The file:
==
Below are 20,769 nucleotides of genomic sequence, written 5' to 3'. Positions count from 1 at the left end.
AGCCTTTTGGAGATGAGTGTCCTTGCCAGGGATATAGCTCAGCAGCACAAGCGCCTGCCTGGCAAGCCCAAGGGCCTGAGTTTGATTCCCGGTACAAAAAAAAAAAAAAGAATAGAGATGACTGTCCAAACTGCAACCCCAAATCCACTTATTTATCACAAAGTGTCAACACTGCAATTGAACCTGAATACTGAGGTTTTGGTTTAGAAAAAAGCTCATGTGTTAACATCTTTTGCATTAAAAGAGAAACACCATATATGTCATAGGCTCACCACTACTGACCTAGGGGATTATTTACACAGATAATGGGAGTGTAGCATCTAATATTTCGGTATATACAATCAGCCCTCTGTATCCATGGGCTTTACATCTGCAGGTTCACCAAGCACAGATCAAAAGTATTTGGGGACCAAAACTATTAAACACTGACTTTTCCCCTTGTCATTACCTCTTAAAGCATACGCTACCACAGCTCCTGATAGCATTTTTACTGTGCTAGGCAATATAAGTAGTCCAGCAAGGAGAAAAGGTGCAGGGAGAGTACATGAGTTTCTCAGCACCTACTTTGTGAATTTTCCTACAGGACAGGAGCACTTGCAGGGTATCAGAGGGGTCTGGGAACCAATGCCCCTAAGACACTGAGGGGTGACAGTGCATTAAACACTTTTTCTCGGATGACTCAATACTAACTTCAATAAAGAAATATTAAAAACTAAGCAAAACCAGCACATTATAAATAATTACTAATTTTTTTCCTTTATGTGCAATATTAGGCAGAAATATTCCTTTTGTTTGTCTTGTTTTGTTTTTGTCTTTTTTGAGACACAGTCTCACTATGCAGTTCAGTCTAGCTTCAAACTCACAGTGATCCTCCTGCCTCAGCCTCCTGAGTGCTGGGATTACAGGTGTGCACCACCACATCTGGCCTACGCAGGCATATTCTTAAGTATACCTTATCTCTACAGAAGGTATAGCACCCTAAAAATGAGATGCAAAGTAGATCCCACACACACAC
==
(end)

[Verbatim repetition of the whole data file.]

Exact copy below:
Below are 20,769 nucleotides of genomic sequence, written 5' to 3'. Positions count from 1 at the left end.
AGCCTTTTGGAGATGAGTGTCCTTGCCAGGGATATAGCTCAGCAGCACAAGCGCCTGCCTGGCAAGCCCAAGGGCCTGAGTTTGATTCCCGGTACAAAAAAAAAAAAAAGAATAGAGATGACTGTCCAAACTGCAACCCCAAATCCACTTATTTATCACAAAGTGTCAACACTGCAATTGAACCTGAATACTGAGGTTTTGGTTTAGAAAAAAGCTCATGTGTTAACATCTTTTGCATTAAAAGAGAAACACCATATATGTCATAGGCTCACCACTACTGACCTAGGGGATTATTTACACAGATAATGGGAGTGTAGCATCTAATATTTCGGTATATACAATCAGCCCTCTGTATCCATGGGCTTTACATCTGCAGGTTCACCAAGCACAGATCAAAAGTATTTGGGGACCAAAACTATTAAACACTGACTTTTCCCCTTGTCATTACCTCTTAAAGCATACGCTACCACAGCTCCTGATAGCATTTTTACTGTGCTAGGCAATATAAGTAGTCCAGCAAGGAGAAAAGGTGCAGGGAGAGTACATGAGTTTCTCAGCACCTACTTTGTGAATTTTCCTACAGGACAGGAGCACTTGCAGGGTATCAGAGGGGTCTGGGAACCAATGCCCCTAAGACACTGAGGGGTGACAGTGCATTAAACACTTTTTCTCGGATGACTCAATACTAACTTCAATAAAGAAATATTAAAAACTAAGCAAAACCAGCACATTATAAATAATTACTAATTTTTTTCCTTTATGTGCAATATTAGGCAGAAATATTCCTTTTGTTTGTCTTGTTTTGTTTTTGTCTTTTTTGAGACACAGTCTCACTATGCAGTTCAGTCTAGCTTCAAACTCACAGTGATCCTCCTGCCTCAGCCTCCTGAGTGCTGGGATTACAGGTGTGCACCACCACATCTGGCCTACGCAGGCATATTCTTAAGTATACCTTATCTCTACAGAAGGTATAGCACCCTAAAAATGAGATGCAAAGTAGATCCCACACACACAC